This battered, soiled, and dog's-eared Homer, sq fraught with scholastic reminiscences, is the most sublime illustration of the preservative power of poetry that the world has yet produced. Nearly three thousand years have clapsed since the body of the author reverted to dust, and here is his mind, his thoughts, his very words, handed down to us entire, although the language in which he wrote has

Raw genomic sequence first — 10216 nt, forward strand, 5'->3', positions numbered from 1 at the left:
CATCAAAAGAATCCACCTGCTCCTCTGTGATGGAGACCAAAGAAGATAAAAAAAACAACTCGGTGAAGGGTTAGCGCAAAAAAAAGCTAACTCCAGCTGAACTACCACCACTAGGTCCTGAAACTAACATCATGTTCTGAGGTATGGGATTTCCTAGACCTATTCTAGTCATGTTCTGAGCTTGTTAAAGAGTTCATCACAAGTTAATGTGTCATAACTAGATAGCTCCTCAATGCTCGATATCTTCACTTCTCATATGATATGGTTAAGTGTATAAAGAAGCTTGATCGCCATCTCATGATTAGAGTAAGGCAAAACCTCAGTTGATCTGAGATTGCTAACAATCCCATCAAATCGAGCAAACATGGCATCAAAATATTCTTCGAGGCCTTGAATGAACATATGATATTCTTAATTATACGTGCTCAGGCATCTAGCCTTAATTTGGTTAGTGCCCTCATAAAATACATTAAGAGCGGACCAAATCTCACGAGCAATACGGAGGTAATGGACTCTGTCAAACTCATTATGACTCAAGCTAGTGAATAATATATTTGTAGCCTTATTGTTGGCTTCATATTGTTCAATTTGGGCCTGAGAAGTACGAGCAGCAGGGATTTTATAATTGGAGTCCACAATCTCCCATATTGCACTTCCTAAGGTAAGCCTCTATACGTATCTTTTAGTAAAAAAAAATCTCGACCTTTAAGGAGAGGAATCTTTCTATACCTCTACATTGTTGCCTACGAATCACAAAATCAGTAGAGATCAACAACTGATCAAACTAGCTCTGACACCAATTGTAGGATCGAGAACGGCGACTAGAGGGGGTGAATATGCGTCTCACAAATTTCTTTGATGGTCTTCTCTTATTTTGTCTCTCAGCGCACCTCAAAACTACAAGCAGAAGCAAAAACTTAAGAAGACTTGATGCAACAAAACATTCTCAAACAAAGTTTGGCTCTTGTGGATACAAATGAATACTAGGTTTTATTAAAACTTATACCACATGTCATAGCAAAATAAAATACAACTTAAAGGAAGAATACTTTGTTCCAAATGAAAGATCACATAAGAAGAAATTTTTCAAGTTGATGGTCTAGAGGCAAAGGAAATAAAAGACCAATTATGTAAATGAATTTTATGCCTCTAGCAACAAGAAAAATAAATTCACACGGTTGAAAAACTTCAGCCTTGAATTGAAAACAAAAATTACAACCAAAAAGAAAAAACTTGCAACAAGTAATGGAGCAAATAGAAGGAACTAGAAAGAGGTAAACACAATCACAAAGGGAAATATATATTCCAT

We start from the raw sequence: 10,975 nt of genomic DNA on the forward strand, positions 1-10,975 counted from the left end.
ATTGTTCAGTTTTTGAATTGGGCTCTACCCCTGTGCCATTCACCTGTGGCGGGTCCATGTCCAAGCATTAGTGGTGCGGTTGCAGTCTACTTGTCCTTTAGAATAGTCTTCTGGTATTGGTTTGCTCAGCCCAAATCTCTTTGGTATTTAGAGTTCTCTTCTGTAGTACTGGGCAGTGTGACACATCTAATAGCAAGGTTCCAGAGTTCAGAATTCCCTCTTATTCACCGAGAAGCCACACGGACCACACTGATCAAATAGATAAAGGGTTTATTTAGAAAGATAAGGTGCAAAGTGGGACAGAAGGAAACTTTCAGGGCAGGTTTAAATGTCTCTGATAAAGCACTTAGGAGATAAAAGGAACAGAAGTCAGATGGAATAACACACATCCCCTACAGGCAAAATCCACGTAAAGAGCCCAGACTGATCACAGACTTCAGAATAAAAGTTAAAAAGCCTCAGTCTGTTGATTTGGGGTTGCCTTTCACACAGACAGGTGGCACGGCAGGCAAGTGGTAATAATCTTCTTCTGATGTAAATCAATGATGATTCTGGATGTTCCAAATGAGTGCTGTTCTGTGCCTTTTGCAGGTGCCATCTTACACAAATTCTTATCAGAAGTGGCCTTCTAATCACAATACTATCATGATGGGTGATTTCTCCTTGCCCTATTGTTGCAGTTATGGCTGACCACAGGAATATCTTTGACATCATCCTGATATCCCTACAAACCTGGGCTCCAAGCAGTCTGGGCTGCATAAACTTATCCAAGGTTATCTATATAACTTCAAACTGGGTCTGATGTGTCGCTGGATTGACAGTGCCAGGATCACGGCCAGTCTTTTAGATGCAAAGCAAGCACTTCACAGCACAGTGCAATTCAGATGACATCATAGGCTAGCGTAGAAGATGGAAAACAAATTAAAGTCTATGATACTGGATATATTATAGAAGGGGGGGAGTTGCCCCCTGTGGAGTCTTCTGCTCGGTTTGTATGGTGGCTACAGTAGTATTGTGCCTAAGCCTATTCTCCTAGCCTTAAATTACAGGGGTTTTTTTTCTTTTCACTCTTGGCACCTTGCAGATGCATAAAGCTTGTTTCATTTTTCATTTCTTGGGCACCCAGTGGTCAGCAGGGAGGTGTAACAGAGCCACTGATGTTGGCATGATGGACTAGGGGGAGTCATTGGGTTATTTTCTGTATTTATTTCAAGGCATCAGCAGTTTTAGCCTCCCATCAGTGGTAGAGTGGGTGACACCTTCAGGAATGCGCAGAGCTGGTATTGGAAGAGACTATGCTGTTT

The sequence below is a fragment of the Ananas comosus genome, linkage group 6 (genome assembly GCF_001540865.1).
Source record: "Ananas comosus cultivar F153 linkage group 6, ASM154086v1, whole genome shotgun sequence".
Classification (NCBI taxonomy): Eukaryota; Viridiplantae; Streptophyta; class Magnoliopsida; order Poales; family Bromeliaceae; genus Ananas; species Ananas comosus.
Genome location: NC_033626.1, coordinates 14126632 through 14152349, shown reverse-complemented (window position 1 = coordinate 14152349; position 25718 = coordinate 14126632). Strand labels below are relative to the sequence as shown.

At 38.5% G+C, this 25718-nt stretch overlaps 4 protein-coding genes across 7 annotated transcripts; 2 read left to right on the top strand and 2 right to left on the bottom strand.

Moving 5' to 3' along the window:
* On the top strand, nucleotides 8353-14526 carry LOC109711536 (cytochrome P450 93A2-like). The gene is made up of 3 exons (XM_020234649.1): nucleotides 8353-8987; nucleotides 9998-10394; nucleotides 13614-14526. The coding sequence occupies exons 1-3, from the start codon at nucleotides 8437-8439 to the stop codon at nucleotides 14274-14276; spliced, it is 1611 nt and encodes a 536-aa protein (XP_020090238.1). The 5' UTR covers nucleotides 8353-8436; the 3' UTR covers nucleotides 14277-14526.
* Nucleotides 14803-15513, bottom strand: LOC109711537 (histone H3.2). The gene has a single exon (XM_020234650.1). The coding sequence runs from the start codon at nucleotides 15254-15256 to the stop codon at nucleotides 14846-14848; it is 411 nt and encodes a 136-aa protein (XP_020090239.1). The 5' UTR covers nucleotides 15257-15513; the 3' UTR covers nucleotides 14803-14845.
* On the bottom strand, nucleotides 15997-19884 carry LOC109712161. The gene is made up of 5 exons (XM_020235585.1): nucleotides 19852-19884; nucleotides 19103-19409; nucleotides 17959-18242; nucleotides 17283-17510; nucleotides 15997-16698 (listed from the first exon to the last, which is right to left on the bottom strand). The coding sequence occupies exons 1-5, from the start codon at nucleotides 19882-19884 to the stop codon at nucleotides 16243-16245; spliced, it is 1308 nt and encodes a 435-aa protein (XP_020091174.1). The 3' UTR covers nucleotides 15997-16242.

for many ages become silent upon the earth. When the Chian bard wandered through the world reciting his unwritten verses, which then existed only as a sound, Thebes with its hundred gates flourished in all its stupendous magnificence, and the leathern ladies and gentlemen who grin at us from glass cases, under the denomination of mummies, were walking about its streets, dancing in its halls, or perhaps prostrating themselves in its temples before that identical Apis, or Ox-deity, whose thigh-bone was rummaged out of the sarcophagus in the Great Pyramid, and transported to England by Captain Fitzclarence. Three hundred years rolled away after the Iliad was composed, before the she-wolf destined to nourish Romulus and Remus prowled amid the wilderness of the seven hills whereon the marble palaces of Rome were subsequently to be founded. But why instance mortals and cities that have sprung up and crumbled into dust, since an immortal has been called into existence in the intervening period? Cupid, the god of love, is nowhere mentioned in the works of Homer, though his mother plays so distinguished a part in the poem, and so many situations occur where he would infallibly have been introduced, had he been then enrolled in the celestial ranks. It is obvious, therefore, that he was the production of later mythologists; but, alas! the deity and his religion, the nations that worshipped him and the cities where his temples were reared, are all swept away in one common ruin. Mortals and immortals, creeds and systems, nations and em. pires,-all are annihilated together. Even their heaven is no more. Hyænas assemble upon Mount Olympus instead of deities: Parnassus is a desolate waste, and the silence of that wilderness, once covered with laurel groves and gorgeous fanes, whence Apollo gave out his oracles, is now only broken by the occasional crumbling of some fragment, from the rocky summit of the two-forked hill, scaring the wolf from his den and the eagle from her cliff.